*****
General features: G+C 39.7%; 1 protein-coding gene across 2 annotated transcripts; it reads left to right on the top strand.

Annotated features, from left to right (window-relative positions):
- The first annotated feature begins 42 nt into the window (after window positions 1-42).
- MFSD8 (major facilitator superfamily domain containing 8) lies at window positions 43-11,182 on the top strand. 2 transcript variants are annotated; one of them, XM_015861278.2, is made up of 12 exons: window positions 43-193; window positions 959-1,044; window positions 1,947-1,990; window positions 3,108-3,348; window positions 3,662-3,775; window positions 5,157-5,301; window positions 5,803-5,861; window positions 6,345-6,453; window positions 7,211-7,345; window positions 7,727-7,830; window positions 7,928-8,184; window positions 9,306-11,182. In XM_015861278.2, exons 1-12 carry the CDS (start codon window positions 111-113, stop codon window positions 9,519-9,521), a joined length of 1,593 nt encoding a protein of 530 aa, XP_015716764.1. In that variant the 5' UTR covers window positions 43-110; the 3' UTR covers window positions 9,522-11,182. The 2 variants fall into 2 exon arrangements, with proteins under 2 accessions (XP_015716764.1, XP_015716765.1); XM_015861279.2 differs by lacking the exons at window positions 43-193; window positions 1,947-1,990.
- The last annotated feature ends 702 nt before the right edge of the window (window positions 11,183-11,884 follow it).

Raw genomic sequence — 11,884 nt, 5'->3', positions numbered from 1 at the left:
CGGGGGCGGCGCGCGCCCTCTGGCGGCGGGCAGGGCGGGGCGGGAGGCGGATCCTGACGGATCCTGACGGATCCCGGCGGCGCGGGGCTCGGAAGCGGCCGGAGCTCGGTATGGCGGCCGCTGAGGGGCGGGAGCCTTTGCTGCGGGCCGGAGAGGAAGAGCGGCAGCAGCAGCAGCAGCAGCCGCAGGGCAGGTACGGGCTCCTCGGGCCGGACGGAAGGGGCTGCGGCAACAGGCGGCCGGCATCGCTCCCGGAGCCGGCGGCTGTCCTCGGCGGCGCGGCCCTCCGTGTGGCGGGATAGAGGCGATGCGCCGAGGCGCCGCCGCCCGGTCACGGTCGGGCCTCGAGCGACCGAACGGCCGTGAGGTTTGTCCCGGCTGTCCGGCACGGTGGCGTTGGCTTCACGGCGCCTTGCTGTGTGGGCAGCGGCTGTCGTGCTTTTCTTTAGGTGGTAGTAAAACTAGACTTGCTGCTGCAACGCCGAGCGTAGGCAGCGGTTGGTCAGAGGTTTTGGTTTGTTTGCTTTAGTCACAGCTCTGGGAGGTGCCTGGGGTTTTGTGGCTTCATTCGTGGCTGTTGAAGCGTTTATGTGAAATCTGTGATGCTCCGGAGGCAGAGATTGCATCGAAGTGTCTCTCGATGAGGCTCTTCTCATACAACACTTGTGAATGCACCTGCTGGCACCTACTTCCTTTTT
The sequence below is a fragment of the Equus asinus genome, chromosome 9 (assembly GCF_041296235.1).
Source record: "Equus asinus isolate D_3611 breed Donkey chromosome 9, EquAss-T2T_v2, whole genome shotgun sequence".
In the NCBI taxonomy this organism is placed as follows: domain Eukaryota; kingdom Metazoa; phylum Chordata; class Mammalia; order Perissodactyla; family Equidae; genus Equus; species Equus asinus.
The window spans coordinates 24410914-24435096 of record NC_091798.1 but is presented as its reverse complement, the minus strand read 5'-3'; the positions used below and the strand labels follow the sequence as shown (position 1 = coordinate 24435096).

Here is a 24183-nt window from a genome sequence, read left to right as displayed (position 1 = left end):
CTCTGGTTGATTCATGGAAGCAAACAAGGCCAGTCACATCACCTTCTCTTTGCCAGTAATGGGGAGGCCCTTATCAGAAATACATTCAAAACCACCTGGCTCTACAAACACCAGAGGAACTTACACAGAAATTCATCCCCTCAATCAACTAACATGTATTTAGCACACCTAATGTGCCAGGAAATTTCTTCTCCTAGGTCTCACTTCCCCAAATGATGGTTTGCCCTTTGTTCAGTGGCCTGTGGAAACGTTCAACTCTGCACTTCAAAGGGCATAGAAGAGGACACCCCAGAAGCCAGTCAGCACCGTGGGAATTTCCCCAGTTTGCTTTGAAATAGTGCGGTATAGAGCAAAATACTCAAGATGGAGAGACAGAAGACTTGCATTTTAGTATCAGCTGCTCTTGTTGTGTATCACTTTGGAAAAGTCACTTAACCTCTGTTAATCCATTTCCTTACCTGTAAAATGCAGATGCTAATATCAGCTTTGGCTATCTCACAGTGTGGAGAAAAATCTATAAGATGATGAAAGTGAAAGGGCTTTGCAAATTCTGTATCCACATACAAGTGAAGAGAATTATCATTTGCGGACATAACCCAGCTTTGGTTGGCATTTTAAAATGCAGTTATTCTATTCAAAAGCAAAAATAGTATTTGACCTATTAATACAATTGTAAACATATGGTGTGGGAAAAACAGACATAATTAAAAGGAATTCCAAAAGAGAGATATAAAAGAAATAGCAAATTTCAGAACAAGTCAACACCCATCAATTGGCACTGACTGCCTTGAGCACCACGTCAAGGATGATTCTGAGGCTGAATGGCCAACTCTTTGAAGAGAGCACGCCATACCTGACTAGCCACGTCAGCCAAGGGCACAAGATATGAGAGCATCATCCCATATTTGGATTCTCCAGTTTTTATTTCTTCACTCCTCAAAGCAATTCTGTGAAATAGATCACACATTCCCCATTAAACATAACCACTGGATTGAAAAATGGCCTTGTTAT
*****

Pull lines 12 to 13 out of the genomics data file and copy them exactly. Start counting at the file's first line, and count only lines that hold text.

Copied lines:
Here is a 24183-nt window from a genome sequence, read left to right as displayed (position 1 = left end):
CTCTGGTTGATTCATGGAAGCAAACAAGGCCAGTCACATCACCTTCTCTTTGCCAGTAATGGGGAGGCCCTTATCAGAAATACATTCAAAACCACCTGGCTCTACAAACACCAGAGGAACTTACACAGAAATTCATCCCCTCAATCAACTAACATGTATTTAGCACACCTAATGTGCCAGGAAATTTCTTCTCCTAGGTCTCACTTCCCCAAATGATGGTTTGCCCTTTGTTCAGTGGCCTGTGGAAACGTTCAACTCTGCACTTCAAAGGGCATAGAAGAGGACACCCCAGAAGCCAGTCAGCACCGTGGGAATTTCCCCAGTTTGCTTTGAAATAGTGCGGTATAGAGCAAAATACTCAAGATGGAGAGACAGAAGACTTGCATTTTAGTATCAGCTGCTCTTGTTGTGTATCACTTTGGAAAAGTCACTTAACCTCTGTTAATCCATTTCCTTACCTGTAAAATGCAGATGCTAATATCAGCTTTGGCTATCTCACAGTGTGGAGAAAAATCTATAAGATGATGAAAGTGAAAGGGCTTTGCAAATTCTGTATCCACATACAAGTGAAGAGAATTATCATTTGCGGACATAACCCAGCTTTGGTTGGCATTTTAAAATGCAGTTATTCTATTCAAAAGCAAAAATAGTATTTGACCTATTAATACAATTGTAAACATATGGTGTGGGAAAAACAGACATAATTAAAAGGAATTCCAAAAGAGAGATATAAAAGAAATAGCAAATTTCAGAACAAGTCAACACCCATCAATTGGCACTGACTGCCTTGAGCACCACGTCAAGGATGATTCTGAGGCTGAATGGCCAACTCTTTGAAGAGAGCACGCCATACCTGACTAGCCACGTCAGCCAAGGGCACAAGATATGAGAGCATCATCCCATATTTGGATTCTCCAGTTTTTATTTCTTCACTCCTCAAAGCAATTCTGTGAAATAGATCACACATTCCCCATTAAACATAACCACTGGATTGAAAAATGGCCTTGTTAT